[Vietnam] Investors destroy forests as they lease land in Dak Nong under false pretenses
Eco-Business, 25 August 2014 | Thousands of hectares of forests in the central province of Dak Nong have been eliminated due to a policy that allows investors to lease forest land. Many investors have leased land not to develop forest plantation projects but to clear land for rubber growing, or to sell the land to buyers. Arrests of some investors have been made by the Dak Nong province. The police have arrested Hoang Throng Hieu in Xuan Thoi Thuong Commune of Hoc Mon District in HCM City for damaging forests. Hieu is chair and deputy director of Phuong Linh Dak Nong Company Ltd. In 2012, Phuong Linh Dak Nong signed a contract with Quang Tin Forestry Company, a state-owned enterprise specializing in forest protection, development and business, for setting up a joint-venture to develop forests and grow rubber on the forested land. While waiting for the provincial authorities’ approval of the project, Hieu hired Hung Linh Company and one individual to illegally bulldoze 39 hectares…

26 August 2014

Study gauges relative importance of forest incomes
By Mark Foss, CIFOR Forests News Blog, 26 August 2014 | Meat. Woodfuel. Spices. Forests provide all these and more, yet the role of these products on rural livelihoods is still coming into focus. A comparative study on the relative role of these non-timber forest products (NTFPs) in supporting livelihoods in three West African countries has reaffirmed the benefits of seeing forests in a wider context. The study examined the relative importance of forest-related income for some 1,000 rural households in Cameroon, Nigeria and Ghana that have varying access to markets and forests. It also aimed to uncover regional patterns in a larger ecological, social and political context. In so doing, researchers highlighted the different roles that NTFPs play, or might play, in a landscape context.

Coal To Be Hardest Hit By Fossil Fuel Divestment Campaign
By Mike Scott, Forbes, 26 August 2014 | [W]hile divestment campaigns such as 350.org’s are gaining momentum among high-profile but relatively small investors such as Storebrand, the Norwegian fund, and Stanford University, for bigger institutions selling out of fossil fuels is more problematic, says a new white paper from Bloomberg New Energy Finance, the research group. The paper looks at what divestment on a trillion dollar scale would look like. Oil & gas and coal companies form one of the world’s largest asset classes, worth nearly $5 trillion at current stock market values, the paper says. “Fossil fuels are investor favourites for a reason,” it adds. “Few sectors offer the scale, liquidity, growth, and yield of these century-old businesses vital to today’s economy.” It is no surprise, therefore, that the world’s largest investors – the likes of Blackrock and JP Morgan – and governments ranging from Norway and Russia to India and Colombia are key shareholders in the sector.

Road Expansion Imperils Thai Natural Area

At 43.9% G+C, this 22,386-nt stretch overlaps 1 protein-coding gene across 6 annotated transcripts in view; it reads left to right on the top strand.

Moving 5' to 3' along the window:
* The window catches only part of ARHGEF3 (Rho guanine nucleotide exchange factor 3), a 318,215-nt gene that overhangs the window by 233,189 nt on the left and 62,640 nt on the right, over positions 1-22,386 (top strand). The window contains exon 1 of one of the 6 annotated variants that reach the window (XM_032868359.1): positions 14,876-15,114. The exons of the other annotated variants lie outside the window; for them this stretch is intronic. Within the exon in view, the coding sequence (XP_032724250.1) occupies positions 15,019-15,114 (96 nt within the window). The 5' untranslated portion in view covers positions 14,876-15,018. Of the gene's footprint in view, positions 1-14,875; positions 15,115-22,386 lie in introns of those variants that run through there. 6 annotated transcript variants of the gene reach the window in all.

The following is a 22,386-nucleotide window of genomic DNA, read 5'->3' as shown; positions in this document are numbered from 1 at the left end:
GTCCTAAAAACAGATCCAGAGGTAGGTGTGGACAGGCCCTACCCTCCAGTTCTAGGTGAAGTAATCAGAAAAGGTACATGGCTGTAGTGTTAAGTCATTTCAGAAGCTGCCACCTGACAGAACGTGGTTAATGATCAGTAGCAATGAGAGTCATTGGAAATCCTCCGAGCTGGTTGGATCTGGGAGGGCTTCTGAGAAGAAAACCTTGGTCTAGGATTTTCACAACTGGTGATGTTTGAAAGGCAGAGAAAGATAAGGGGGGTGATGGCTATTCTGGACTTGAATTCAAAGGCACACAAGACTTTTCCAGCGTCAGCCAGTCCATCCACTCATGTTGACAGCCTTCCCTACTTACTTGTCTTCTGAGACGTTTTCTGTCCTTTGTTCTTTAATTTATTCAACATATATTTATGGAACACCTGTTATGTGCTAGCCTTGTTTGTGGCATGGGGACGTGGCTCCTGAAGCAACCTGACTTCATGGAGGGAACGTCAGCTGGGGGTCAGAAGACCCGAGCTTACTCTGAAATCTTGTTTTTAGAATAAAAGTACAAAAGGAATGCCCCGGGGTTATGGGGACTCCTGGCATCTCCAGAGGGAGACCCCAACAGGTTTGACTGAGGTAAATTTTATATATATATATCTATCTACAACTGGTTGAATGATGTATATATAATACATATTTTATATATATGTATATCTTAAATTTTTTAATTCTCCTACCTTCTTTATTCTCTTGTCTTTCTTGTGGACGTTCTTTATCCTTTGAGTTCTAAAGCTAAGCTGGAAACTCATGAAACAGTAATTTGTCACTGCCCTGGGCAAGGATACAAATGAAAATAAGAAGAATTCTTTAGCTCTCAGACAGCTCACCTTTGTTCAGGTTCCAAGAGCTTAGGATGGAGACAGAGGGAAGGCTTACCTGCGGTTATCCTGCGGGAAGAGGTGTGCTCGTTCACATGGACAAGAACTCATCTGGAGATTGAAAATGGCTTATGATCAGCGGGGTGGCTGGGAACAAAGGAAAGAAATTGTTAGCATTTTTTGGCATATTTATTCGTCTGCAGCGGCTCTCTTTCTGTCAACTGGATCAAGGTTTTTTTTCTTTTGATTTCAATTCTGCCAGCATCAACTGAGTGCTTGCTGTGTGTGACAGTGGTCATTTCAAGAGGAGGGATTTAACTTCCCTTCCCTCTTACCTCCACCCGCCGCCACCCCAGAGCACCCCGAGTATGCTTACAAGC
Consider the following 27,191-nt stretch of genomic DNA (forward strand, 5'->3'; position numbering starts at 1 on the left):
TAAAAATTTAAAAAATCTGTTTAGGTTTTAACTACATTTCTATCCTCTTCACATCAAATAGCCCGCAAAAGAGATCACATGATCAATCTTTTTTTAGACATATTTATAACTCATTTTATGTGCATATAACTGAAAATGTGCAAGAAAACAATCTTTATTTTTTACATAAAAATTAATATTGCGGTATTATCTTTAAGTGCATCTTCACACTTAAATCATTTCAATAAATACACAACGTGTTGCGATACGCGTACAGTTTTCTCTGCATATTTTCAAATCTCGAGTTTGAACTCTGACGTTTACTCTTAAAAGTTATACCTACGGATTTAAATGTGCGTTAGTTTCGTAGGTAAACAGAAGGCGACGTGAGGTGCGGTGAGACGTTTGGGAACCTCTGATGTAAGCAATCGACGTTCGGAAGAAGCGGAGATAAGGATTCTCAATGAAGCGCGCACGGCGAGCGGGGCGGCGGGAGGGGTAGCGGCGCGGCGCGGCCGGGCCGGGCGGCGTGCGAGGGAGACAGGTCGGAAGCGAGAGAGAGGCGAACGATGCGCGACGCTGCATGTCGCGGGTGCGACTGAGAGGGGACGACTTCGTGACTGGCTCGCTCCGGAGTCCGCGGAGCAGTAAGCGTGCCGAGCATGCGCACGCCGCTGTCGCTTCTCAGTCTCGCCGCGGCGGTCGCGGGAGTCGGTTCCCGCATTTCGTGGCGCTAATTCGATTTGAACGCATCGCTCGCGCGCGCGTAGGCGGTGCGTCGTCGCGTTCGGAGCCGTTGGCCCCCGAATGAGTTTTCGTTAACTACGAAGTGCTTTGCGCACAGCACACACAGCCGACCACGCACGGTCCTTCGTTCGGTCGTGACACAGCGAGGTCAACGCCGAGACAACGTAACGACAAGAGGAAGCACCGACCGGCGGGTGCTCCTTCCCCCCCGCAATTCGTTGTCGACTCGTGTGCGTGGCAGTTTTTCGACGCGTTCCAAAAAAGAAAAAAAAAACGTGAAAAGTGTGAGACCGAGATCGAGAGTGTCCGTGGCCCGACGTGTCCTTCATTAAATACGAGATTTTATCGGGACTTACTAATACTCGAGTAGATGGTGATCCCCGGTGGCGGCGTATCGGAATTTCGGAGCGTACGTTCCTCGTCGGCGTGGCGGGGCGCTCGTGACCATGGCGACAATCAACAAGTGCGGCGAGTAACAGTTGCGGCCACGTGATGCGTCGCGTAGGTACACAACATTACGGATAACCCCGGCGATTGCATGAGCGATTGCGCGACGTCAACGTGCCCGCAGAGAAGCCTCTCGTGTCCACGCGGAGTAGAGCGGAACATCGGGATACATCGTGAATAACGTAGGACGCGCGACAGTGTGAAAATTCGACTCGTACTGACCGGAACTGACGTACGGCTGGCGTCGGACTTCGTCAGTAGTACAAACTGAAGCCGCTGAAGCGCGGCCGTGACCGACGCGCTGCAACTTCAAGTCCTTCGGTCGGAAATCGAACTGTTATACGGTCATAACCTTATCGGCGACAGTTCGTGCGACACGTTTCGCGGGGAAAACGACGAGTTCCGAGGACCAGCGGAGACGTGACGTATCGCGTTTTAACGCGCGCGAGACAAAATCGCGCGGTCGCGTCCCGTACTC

ALERT press release, 26 August 2014 | An international scientific group has decried the Thai government’s plan to dramatically enlarge a roadway through one of its most important natural areas. A two-lane road, called Highway 304, cuts through the Dong Phayayen-Khao Yai (DPKY) Forest Complex, a World Heritage Site in central Thailand renowned for its outstanding biodiversity. Now the Thai government wants to enlarge it into a much larger, four-lane highway. “From an environmental perspective it’s truly dangerous,” said William Laurance, a professor at James Cook University in Australia and director of ALERT, the Alliance of Leading Environmental Researchers and Thinkers. “This is a hotspot for nature – the largest tract of surviving forest in central Thailand and a globally famous tourist destination,” said Professor Lian Pin Koh at the University of Adelaide in Australia.

27 August 2014

‘Landscape approach’ defies simple definition — and that’s good
By Terry Sutherland, CIFOR Forests News Blog, 27 August 2014 | The terms “landscapes,” “landscape approaches” and “integrated landscape management,” among similar “landscape-focused” terminology, underpin much of the discourse in contemporary research, donor and development circles related to conservation, agriculture and other land uses. The plethora of terms is both confusing and yet pervasive. As such, an agreed understanding on what such “landscape approaches” represent conceptually or actually look like on the ground remains elusive. In an attempt to provide a guiding framework to the landscape approach, the Center for International Forestry Research and partner institutions described 10 principles that characterize such an approach. These 10 principles emphasize adaptive management, stakeholder engagement and dialogue, and multiple objectives.

Why fossil fuel divestment won’t be easy
By Simon Evans, The Carbon Brief, 27 August 2014 | There’s a growing global campaign to stop investments in the fossil fuel industry. The British Medical Association, the World Council of Churches and Stanford University are among those pledging to take their money out of oil, coal and gas firms. But if the idea catches on, it won’t just cause headaches for oil moguls. Investment managers will be scratching their heads too. If they can’t invest in fossil fuel firms, where should they put their money? Clean energy firms simply aren’t big enough to soak up $5 trillion currently invested in oil and gas firms, according to a new report from Bloomberg New Energy Finance (BNEF). But divesting from coal would be much more feasible, it finds.